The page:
Where Next For The Super-Yacht Industry?

Solaris Global Cruiser by Duffy London

Superyacht owners and producers are fairly well known for their competitive spirit. In an exclusive and jaw-droppingly luxurious world where nothing is considered too much, keeping up with the latest developments in the superyacht world is very much a key part of the scene. While most of the time, this mainly involves staying on top of the newest leisure facilities, design features and add-ons, the same competitiveness and need to stay on top also drive the industry as a whole forwards, in fascinating and sometimes revolutionary ways. 

Green Futures

Currently, there are more major trends developing in the superyacht industry than ever before, and a sizeable percentage of these involve improving the environmental credentials of the vessels. The world’s elite seems to feel a sense of ecological responsibility and are perhaps beginning to prepare themselves for a time when petroleum may no longer be a viable energy source. As such, we are beginning to see more and more superyachts being designed and made according to green principles and using alternative fuel sources. And, as some of the major players on the scene are busy converting their diesel engines to solar panels, the rest of the yachting world is beginning to follow suit.

The sense of ecological responsibility is rising

One of the yacht-building companies leading the field when it comes to eco-friendly yacht design is Duffy London. This group of forward-thinking craftsmen has just built the, a 44-meter dream machine which runs on six electric motors, powered entirely by energy collected from sunlight. Don’t imagine it’s in any way sluggish, though – the Solaris can reach speeds of 45 knots, and it has an alcohol turbine engine which can give it a burst of speed any superyacht owner would envy. Furthermore, the engines are constantly being charged whether docked or on the open sea, meaning no loss of power, no reduction in speed, and no need to stop and refuel. With its incredibly sleek, futuristic design, it certainly seems as though Duffy London has created a vision of superyachts to come. As we hear more and more about solar power being used on yachts, this may well be the trailblazer the yachting world is looking to emulate.

Plack Pearl Superyacht, 100m, DynaRig Sails
Black Pearl Superyacht, 100m, DynaRig Sails

Sail Away

One of the more aesthetically delightful features we’re seeing more and more of on next generation superyachts involves the use of sails. Of course, sails are nothing new – quite the opposite, in fact – but they’ve seldom been used on largely sized superyachts until now. This year sees the launch of Black Pearl, a 100m yacht of such extraordinary design, beauty, and scale, it’s been heralded as a new dawn for the yacht industry as a whole. What’s more, it features three vast DynaRig sails, which not only look great but also add an economical, exciting and speed-driven dimension which has so far been missing from other supersized yachts.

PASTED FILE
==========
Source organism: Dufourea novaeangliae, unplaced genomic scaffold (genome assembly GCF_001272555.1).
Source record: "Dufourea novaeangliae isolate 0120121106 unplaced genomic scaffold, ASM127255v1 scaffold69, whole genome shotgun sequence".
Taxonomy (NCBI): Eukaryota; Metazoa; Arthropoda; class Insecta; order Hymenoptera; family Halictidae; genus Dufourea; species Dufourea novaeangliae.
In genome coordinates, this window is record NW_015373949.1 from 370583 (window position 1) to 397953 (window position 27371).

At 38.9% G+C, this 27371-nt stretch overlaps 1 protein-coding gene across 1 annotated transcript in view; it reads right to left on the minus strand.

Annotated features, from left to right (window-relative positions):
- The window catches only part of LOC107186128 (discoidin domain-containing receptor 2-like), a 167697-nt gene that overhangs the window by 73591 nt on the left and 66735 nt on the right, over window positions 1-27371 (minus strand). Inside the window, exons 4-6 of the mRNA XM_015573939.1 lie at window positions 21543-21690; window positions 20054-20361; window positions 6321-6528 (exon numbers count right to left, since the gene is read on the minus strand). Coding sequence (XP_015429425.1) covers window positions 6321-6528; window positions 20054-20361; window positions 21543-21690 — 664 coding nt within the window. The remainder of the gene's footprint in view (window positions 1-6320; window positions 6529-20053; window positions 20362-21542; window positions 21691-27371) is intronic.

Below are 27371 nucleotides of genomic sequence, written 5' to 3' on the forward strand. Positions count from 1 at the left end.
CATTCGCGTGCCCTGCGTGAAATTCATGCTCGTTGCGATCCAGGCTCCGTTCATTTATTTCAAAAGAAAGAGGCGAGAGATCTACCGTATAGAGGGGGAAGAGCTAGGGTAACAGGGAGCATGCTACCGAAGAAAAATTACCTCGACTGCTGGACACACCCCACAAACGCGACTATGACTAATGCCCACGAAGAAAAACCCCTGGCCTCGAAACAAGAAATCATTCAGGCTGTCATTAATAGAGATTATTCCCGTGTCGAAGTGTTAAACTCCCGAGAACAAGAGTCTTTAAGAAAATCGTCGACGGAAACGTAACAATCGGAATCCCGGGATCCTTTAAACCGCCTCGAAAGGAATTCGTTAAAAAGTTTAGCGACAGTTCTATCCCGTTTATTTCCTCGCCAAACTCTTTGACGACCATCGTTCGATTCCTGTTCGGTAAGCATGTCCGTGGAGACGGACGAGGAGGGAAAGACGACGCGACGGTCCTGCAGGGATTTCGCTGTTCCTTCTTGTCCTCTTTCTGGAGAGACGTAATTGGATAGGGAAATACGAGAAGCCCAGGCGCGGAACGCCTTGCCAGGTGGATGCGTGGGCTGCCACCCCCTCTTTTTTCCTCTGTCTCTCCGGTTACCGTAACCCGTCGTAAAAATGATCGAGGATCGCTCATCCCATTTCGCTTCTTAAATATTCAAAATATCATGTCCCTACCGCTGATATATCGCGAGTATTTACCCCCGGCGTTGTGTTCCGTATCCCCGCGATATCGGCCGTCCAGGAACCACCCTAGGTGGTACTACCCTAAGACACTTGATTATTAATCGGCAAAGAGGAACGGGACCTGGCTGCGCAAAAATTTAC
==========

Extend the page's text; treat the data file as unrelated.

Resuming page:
When it comes to size, scale, and luxury, the sky’s the limit for the world’s elite superyacht producers. Records are consistently being smashed in the industry, and new technologies, new materials, and an unquenchable desire to impress is driving designers to attempt ever more ambitious projects.

This year saw the beginnings of what is perhaps the yacht industry’s most ridiculously excessive project yet. World renowned concierge company Quintessentially has begun building a $250 million ‘superyacht hotel’ in Italy and Norway, which will travel the Abu Dhabi Grand Prix, Rio Carnival, and make stops at events in Cuba, Miami, Cannes, and London. How big is this yet to be named vessel? Well, it has already smashed the world record for length, coming in at a mind-blowing 220 meters – far too big to fit into most of the world’s major ports, and accessible only via smaller yachts going to and from the shore! The floating hotel demands an annual membership of $20,000 and costs around $2500 per night for one of its luxury cabins.

Quintessentially One, 220m, £250 million
Quintessentially One, 220m, £250 million

Originally posted 2017-05-24 11:02:32.

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